At any point in time, the number of people experiencing sheltered or unsheltered homelessness will be no greater than the current monthly housing placement rate for people experiencing homelessness.

Our minds can be clouded to think that makes sense. But it doesn’t. That definition merely describes homeostasis, or maintenance of the status quo. In any case, those things are not necessarily good, and in this case, they are definitely bad. The definition is, at best, meaningless jargon, and at worse an evil gimmick. It signifies no more than treading water, or running in a hamster wheel—with the appearance of activity but no real progress.

Of course, that’s not entirely fair either. Even when the math is from Alice in Wonderland, every time an individual or family receives help from any agency, it’s a step in the right direction. As in the oft-repeated starfish story, “It made a difference for that one.”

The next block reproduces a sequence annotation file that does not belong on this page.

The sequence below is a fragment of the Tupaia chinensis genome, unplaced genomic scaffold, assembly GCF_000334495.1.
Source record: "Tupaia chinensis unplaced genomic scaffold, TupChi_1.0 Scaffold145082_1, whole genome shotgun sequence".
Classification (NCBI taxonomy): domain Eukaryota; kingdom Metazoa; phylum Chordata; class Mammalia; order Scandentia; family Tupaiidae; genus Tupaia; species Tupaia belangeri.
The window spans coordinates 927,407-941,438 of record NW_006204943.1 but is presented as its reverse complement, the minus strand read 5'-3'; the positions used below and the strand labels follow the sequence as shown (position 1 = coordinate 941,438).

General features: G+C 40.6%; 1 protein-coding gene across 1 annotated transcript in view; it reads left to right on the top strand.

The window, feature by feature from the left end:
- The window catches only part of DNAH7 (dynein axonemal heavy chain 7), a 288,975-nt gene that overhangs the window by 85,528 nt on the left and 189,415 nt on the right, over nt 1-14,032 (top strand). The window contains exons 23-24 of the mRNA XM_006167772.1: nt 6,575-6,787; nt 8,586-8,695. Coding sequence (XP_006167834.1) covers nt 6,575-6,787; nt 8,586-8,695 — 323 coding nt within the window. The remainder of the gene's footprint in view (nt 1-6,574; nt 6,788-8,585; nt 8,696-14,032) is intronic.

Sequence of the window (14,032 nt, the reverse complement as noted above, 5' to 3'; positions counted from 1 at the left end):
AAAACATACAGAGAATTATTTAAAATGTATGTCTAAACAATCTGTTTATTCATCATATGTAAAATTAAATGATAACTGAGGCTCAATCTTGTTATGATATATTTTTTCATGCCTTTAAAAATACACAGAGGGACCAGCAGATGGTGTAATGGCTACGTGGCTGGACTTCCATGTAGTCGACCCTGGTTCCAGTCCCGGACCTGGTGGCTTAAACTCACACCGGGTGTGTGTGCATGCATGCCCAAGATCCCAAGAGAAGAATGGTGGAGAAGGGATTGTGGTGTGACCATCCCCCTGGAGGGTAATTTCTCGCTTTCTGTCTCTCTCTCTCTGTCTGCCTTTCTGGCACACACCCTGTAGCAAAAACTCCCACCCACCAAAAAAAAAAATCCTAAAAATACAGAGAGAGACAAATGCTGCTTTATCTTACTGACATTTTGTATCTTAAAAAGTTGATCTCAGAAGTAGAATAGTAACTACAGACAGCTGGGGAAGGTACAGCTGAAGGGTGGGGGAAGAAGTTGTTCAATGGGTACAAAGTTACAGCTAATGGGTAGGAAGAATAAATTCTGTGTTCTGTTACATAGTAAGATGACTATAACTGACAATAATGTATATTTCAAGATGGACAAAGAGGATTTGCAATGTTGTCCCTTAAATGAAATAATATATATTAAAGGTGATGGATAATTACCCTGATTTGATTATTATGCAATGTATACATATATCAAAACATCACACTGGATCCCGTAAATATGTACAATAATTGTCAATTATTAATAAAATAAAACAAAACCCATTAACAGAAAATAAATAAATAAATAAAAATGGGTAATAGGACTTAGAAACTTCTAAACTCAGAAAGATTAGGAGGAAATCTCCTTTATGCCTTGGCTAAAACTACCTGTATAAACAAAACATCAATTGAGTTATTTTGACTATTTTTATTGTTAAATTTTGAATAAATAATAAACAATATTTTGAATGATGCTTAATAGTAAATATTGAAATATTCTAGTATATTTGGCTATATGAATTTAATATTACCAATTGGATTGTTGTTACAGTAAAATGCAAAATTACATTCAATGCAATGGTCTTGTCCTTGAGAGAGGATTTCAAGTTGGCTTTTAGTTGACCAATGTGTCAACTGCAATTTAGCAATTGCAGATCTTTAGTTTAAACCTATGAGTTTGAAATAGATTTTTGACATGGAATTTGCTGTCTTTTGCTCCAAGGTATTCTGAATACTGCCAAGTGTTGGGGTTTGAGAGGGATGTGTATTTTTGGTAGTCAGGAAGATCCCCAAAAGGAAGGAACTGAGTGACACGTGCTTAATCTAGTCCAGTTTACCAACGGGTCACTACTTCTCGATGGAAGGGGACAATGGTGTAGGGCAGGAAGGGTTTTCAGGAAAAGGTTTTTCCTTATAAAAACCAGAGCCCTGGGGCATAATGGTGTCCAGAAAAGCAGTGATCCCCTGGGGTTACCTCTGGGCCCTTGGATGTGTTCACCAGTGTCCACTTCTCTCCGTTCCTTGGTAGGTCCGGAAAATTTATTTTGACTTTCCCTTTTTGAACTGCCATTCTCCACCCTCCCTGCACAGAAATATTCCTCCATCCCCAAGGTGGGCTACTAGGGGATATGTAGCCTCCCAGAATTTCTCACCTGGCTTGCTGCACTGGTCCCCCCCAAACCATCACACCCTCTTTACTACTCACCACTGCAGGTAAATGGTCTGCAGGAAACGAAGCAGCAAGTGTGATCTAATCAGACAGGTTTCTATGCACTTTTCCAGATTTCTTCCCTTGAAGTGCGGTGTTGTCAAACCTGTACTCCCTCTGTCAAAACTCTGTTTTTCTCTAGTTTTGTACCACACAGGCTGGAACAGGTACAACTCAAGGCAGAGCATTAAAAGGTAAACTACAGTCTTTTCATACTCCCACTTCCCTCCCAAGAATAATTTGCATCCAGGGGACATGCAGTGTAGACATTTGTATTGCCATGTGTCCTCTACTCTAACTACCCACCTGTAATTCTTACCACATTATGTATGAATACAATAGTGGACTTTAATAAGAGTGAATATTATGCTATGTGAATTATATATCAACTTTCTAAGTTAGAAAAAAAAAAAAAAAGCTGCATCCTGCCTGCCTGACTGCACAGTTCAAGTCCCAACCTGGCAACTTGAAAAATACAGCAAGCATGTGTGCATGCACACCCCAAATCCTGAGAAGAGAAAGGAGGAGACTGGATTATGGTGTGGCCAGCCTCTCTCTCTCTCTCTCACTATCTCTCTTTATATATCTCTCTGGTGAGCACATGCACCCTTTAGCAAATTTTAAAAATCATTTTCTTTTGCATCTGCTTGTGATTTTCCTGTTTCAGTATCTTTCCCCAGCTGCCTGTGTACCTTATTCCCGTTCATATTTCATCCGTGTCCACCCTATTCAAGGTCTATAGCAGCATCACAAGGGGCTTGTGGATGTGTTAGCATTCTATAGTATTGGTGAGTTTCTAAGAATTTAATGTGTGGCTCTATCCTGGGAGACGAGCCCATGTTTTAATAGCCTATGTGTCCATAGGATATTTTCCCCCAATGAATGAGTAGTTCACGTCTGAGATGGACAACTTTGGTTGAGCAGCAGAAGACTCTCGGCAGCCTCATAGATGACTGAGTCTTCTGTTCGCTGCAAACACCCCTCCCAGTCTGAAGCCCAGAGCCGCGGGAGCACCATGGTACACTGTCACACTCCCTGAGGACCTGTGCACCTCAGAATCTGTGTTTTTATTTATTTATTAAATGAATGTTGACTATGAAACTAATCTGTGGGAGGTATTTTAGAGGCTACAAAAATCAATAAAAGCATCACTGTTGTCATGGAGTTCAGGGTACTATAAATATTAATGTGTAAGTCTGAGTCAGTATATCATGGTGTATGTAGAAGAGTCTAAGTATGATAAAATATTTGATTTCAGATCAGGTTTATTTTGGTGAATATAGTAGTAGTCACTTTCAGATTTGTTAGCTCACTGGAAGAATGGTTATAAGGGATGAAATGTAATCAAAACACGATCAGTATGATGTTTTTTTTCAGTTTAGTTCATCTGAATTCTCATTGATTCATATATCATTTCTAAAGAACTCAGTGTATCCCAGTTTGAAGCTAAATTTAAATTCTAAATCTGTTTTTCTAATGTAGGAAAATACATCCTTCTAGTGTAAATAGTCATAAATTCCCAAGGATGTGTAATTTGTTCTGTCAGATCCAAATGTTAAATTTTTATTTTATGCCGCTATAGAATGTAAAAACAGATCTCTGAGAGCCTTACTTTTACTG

Source: “Topic: Reagan kicked people out of institutions,” Snopes.com, 02/05/06
Image by Bill Maher

 

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The Individual Versus Hunger

Jacques-Imo's- Food StampsPeople often wonder, “What can one person do?” House the Homeless is in the process of saluting a number of one-person operations that have collectively fed thousands of hungry people in many places.

In London’s fabled East End, the Crisis Cafe teaches culinary skills to people experiencing homelessness, and to recently re-housed people who are getting back on their feet. Of course many dedicated volunteers are behind this project, but the program received some well-deserved publicity when Sophie Thompson, who had a role in one of the Harry Potter movies, stopped by. In addition to cinematic star power, Thompson brought her reputation as the 2014 Celebrity MasterChef winner and her recipe for pumpkin soup.